Program of CRIC – Festival of Critical Culture |

18.11 - 03.12.2016 Chifte Hammam, National Gallery of Macedonia, Skopje Keynote lectures 23.11.2016 7.30 pm "Stratigos...

18.11 – 03.12.2016 Chifte Hammam, National Gallery of Macedonia, Skopje

Keynote lectures

23.11.2016

7.30 pm “Stratigos Tito – Karate: enjambement poetics, or „mixing memory and desire“

Keynote lecture by Svetlana Slapšak

​8.15 pm Ana Vujanovic in dialogue with Svetlana Slapšak

Abstract:

The title consists of two quotations: the first, in modern Greek („Marshal Tito-Karate“) is an announcement of the film program from 1974 at the cinema Ideal in Athens, which had a 24 hours running sequence of porn and karate films, almost exclusively for the working class male public, who also had a possibility to dine at a low price at the restaurant with the same name and in the same building complex. The aforementioned film was in fact the famous Yugoslav film, awarded at many film festivals abroad, The Battle of Neretva. How it ended in such a context could be reflected in the poetics of enjambment, the delayed making of sense, as it is illustrated by the second quotation from The Waste Land by T.S Eliot:

… mixing (the end of a verse)

memory and desire… (the beginning of the next verse)

The Ideal cinema program (as its name would indicate) was/is made of memory and desire (karate+porn). Violence, embedded in memory, is the basic narrative of any power determining social relations, which are then reconstructed and sometimes subverted in prescribed and proscribed sexualities. I am referring to socially approved violence with guaranteed memory in the example of Athenian democracy: polemos (defense war), apoikismos (colonization) and stasis (civil war) relate to three forms of patriarchally defined sexuality – hierarchical homosexuality, rape, and bi-sexual tension. Under the „reign of phallus“, as Eva Keuls defined it, criticism and resistance are deeply connected to gender and sexualities (Aristophanes, Euripides, even Plato). How the three ancient forms of sexuality can make us re-think and re-form critique/criticism of violence? How to construct new mnemotechnics which do not serve violence and patriarchy? How to re-determine archiving by introducing sexuality, eroticism and love? Is this the way of impregnating memory with narratives of sexerlove instead of narratives of violence? Is enjambment the appropriate semantic technique to do this?

25.11.2016 |

20:30 „ 8.30 pm “Violence of Information and Application: “Contemporary art” at the Closure”

Keynote lecture by Branislav Dimitrijevic

9.15 pm Branka Ćurčić and Slavco Dimitrov in conversation with Branislav Dimitrijevic

One of the noted characteristics of our current condition is that the forms of information have replaced the forms of thinking in the process leading to a particular form of hyper-knowledge. The obsession with information is a pre-condition of the fetishisation of the nowness that is structuring the canon of contemporary art. Through the constant flow of providing and sharing information we have structured a very densely woven mask hiding our main inability, our main trigger of frustration: the inability to know the totality of the present. Contemporary art is the mode of exercising this inability, and, at its worst, it merely repeats the gesture of the information flow, but, at its best, it practices this inability to know the present (to know our “thing”) by opening the fractures in the present, so that our inability to know the present represents the indicator of this very present, and could open the mode of thinking it.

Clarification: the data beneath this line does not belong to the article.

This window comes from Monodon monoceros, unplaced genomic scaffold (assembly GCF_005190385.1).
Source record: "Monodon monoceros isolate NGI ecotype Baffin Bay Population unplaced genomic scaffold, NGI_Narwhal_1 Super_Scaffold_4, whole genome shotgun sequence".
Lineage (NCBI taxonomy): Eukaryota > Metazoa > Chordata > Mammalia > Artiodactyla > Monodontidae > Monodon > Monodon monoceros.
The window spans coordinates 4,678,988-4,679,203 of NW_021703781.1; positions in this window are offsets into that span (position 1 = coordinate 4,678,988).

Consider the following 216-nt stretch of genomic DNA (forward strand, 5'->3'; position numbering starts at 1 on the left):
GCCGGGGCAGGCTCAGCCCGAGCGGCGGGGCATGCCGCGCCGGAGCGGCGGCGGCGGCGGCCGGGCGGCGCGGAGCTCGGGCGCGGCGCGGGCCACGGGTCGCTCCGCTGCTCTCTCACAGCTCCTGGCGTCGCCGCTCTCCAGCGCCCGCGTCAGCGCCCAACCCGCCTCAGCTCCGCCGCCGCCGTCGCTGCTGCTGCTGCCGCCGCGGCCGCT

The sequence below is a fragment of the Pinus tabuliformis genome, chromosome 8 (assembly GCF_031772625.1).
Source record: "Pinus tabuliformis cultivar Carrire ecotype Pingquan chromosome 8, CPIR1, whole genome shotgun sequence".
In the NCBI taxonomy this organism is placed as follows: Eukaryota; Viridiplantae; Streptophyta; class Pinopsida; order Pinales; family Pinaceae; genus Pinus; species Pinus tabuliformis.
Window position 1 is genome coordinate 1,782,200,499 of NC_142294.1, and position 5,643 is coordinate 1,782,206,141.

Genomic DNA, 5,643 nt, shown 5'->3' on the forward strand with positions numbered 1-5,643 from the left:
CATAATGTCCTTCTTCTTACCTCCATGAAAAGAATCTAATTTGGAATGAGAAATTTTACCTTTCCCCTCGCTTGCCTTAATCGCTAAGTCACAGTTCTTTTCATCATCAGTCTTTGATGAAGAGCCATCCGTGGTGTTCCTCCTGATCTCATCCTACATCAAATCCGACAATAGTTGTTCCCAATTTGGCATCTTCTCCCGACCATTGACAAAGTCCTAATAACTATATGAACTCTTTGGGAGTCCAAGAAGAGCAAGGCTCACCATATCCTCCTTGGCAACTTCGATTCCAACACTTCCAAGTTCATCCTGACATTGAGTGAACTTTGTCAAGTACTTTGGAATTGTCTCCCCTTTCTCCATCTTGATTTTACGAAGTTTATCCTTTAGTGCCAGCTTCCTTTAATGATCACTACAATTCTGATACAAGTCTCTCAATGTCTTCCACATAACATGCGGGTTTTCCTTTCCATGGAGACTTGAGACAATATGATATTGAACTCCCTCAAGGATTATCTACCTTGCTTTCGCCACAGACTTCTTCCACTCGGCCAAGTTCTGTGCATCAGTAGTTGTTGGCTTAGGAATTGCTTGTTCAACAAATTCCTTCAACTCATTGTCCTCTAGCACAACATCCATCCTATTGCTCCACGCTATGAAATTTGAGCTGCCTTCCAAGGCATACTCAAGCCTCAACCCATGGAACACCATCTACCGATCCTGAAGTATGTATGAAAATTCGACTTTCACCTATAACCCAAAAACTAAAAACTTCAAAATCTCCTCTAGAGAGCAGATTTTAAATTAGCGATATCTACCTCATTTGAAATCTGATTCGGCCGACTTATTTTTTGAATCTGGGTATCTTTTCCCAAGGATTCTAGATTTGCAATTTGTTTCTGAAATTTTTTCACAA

If we try to counter the dominant view on art as a “form of production” (if not material production then the production of events of information and of information on events) and rather consider art as “a form of thinking” we may also become able to configure its social role beyond the immediacy of its commodification or/and an application for the purposes of already structured political discourses. In the words of Luis Camnitzer: “Art thinking is a meta-discipline that is there to help expand the limits of other forms of thinking.” So it is not only about “acting” against and “imagining” alternatives to the dominant political order (like in the canons of “artivism”) but about relating to and expanding any form or structure of thinking that is narrowed by this order. The social role of art in contemporary capitalism is usually narrowed down to a few functions/applications, and in the peripheral world this closure is rampant: vulgar cultural glorifications of national identities and institutional atavism of modernist forms of artistic autonomy, are countered with art that is either reduced to incubating creative ideas for the direct service to the Capital, or reduced to play a part in the ideology of “repressive tolerance” that is the other side of the same coin of the normalisation of violence. The question is not how to try to rethink the notion of artistic autonomy, as its forms are already lost, but how to complete the closure of the art-process which is subsumed under the capital’s valorisation process.